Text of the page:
This comprehensive text provides a clear, correct, and up-to-date introduction and survey of the topics of importance to tomorrow's engineers and scientists. The presentation includes the description of the history of the topics, to show students how we got to where we are; it stresses the importance of observation and experiment; and it emphasizes numbers, so that students develop a feel for the magnitudes involved and for when different principles become important.
Table of Content
- A Review.
- The Basics of Relativity.
- Consequences of Relativity.
- THE ORIGINS OF QUANTUM MECHANICS.
- Waves as Particles and Particles as Waves.
- Atoms and the Bohr Model.
- The Schrödinger Equation.
- Classical and Unclassical behavior: Wave Packets and Uncertainty.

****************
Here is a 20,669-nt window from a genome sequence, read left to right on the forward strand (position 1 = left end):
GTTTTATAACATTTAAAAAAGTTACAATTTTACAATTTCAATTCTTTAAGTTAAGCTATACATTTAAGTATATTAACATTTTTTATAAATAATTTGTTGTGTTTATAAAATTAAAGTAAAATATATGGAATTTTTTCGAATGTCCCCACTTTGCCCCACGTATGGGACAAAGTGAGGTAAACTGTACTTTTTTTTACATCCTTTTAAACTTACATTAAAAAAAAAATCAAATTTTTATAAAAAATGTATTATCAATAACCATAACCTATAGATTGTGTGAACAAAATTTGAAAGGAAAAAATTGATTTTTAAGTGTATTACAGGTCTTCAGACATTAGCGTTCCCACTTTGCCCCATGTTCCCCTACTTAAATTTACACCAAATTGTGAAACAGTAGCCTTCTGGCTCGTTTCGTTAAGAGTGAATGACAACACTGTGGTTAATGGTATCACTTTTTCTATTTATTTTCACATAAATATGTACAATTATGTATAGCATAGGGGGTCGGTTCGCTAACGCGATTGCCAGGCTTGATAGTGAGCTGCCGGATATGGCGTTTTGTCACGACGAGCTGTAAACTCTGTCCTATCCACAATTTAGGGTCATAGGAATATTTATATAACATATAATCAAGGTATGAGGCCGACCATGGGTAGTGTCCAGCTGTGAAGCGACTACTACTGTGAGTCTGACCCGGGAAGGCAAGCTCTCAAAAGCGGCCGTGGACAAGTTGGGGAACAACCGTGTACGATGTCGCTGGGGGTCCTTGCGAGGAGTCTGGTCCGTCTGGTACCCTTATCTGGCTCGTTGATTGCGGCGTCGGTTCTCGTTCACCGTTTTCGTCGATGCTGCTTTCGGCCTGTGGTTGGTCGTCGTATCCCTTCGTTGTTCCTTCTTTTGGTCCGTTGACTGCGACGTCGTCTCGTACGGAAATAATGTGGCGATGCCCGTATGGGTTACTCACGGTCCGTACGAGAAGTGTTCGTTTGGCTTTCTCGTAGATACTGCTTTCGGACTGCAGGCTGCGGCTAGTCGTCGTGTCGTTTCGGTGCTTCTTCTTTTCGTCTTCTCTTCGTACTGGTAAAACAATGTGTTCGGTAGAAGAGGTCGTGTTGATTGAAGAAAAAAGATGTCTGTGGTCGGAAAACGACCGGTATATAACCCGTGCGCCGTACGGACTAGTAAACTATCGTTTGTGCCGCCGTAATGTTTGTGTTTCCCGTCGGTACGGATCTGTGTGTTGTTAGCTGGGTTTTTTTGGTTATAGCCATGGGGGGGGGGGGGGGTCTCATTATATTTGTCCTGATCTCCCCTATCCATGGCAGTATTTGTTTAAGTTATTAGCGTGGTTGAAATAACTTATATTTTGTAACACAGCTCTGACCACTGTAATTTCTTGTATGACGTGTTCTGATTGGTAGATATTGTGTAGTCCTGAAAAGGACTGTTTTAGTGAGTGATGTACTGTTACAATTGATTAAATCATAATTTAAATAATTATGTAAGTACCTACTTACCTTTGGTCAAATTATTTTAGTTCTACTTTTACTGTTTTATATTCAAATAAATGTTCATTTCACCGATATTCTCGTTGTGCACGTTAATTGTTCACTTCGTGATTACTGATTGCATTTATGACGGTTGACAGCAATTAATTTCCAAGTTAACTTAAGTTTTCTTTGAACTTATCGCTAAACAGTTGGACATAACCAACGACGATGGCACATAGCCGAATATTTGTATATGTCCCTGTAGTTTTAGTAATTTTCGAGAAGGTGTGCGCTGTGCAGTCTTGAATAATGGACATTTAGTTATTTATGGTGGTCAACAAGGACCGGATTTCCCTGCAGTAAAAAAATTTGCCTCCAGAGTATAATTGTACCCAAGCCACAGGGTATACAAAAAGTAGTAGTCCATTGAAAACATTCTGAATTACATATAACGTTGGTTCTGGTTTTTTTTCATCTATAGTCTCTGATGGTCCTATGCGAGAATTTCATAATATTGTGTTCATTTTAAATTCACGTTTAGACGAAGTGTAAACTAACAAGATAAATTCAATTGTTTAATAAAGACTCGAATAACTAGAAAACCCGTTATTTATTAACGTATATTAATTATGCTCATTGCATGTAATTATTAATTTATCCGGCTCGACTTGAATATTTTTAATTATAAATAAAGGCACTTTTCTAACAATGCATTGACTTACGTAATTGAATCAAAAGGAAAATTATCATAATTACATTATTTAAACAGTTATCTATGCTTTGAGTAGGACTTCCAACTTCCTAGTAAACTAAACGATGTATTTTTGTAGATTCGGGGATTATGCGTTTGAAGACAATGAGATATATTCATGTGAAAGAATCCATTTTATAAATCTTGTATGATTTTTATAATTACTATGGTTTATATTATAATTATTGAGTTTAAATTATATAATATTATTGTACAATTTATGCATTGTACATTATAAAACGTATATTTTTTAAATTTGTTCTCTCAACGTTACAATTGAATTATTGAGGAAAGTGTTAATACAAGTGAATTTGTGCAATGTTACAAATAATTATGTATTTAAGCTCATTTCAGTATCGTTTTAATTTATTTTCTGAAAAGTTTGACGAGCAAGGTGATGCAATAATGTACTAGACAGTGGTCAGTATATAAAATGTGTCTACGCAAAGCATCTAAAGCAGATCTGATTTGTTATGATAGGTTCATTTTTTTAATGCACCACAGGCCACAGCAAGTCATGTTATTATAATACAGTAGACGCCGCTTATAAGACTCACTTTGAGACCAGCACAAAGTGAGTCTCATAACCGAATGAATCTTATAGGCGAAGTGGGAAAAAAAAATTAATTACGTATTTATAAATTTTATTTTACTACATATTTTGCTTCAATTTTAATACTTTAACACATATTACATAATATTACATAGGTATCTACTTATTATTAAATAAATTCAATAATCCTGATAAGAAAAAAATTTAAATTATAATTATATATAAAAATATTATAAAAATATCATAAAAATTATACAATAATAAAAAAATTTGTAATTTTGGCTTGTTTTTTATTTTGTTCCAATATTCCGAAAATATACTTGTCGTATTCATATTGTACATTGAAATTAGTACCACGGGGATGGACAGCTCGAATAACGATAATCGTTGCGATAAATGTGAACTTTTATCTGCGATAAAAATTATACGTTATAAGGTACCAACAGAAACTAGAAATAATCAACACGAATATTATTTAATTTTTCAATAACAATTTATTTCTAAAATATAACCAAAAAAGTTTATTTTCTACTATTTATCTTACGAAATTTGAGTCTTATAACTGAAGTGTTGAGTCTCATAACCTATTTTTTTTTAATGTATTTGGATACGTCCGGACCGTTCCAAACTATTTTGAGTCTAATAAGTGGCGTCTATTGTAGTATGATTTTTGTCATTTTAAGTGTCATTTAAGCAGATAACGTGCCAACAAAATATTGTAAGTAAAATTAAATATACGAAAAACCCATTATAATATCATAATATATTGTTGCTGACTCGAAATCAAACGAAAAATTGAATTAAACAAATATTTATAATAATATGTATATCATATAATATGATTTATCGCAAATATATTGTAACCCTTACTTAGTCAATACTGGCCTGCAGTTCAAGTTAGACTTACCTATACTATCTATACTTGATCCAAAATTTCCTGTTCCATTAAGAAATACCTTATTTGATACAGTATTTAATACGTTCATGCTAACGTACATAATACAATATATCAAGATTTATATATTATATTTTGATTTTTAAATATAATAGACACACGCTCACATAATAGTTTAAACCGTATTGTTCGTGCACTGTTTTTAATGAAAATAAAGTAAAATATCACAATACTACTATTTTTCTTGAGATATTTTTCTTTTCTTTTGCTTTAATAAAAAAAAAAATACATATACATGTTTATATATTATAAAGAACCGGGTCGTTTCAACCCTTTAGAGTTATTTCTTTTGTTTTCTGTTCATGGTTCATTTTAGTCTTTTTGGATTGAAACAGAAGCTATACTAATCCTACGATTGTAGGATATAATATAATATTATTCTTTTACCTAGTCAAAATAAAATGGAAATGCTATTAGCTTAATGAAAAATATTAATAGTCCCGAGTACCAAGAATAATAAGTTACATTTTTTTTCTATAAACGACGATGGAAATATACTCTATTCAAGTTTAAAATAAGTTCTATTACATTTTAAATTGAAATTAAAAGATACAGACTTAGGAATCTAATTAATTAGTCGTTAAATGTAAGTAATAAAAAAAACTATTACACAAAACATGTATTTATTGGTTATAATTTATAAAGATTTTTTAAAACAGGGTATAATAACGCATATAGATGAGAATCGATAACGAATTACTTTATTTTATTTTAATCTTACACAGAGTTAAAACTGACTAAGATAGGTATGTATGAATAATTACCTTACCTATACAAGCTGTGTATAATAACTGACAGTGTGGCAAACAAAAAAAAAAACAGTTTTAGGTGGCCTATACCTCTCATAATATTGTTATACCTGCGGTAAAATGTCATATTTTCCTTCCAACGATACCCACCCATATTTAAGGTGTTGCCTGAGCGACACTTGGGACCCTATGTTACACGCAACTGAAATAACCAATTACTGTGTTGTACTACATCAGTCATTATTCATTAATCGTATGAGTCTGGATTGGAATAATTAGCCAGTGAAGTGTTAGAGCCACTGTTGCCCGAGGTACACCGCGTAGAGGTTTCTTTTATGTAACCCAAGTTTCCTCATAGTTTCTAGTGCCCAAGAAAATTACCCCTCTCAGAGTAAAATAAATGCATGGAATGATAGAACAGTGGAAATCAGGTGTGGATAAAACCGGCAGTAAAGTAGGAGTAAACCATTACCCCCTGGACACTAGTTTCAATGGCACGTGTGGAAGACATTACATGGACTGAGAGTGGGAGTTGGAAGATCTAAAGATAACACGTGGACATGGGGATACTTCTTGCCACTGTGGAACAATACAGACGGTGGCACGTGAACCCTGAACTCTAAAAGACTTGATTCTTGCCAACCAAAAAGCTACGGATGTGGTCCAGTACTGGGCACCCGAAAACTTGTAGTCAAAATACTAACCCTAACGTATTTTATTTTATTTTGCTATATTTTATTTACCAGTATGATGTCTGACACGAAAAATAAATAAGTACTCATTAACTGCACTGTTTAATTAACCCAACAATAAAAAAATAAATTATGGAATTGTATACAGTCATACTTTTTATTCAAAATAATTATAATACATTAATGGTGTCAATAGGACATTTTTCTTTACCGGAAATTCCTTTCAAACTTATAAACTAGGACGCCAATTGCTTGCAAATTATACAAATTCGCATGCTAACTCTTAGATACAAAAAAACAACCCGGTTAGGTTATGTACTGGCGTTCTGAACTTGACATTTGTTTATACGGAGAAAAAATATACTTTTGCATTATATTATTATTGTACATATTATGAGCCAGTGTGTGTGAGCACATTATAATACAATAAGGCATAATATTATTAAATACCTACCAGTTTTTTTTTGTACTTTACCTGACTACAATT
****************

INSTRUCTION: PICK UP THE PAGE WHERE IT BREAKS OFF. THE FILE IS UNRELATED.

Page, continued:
- Barriers and Wells.
- The Hydrogen Atom.
- Many Particles.
- Complex Atoms and Molecules.
- Statistical Physics.
- Atoms, Radiation and Lasers.
- Conductors, Insulators, and Superconductors.
- The Atomic Nucleus.
- Elementary Particle Physics.
- General Relativity.
- A well-defined four-part structure—Special relativity; quantum mechanics; “applications” of quantum mechanics; and “frontier” subjects.
- Presentation of the historical origin of topics
- Original presentations of topics—e.g., the application of the Bohr rules to non-Coulombic forces; “towards the Schrödinger equation;” the physical description of NMR; the demonstration of exchange forces; the radius of a neutron star; as well as a unique appendix.
- Practical applications of the topics covered—e.g., the Global Positioning System, lasers, quantum engineering, nuclear magnetic resonance.
- Presentation of “hot topics” and current issues—e.g., the standard model of elementary interactions, the immediate relevance of quantum mechanics to today's technology, the development of the early universe.